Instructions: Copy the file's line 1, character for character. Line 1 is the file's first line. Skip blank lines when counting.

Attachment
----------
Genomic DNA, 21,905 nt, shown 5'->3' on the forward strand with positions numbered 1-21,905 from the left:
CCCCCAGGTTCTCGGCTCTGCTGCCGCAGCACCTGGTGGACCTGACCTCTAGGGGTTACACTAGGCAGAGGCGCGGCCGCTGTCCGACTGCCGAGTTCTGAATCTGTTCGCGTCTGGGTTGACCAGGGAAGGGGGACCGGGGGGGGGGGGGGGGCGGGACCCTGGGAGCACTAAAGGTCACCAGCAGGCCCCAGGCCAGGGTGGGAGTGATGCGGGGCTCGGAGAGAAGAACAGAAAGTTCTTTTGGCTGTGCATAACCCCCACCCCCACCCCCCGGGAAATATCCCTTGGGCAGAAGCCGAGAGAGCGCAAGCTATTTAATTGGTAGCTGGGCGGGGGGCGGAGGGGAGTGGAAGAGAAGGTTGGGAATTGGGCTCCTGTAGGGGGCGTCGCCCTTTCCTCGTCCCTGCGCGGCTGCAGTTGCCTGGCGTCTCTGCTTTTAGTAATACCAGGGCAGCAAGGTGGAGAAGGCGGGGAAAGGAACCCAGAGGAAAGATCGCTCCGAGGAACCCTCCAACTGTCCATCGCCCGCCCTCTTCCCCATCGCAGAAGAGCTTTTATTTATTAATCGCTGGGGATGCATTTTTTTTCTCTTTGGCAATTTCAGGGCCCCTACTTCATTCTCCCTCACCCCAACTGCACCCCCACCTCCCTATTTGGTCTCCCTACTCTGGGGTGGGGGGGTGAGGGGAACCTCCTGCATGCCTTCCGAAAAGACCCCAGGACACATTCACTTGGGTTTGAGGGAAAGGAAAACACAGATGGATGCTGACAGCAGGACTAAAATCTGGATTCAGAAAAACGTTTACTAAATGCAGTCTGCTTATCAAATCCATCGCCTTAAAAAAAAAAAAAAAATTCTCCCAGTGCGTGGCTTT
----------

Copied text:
Genomic DNA, 21,905 nt, shown 5'->3' on the forward strand with positions numbered 1-21,905 from the left: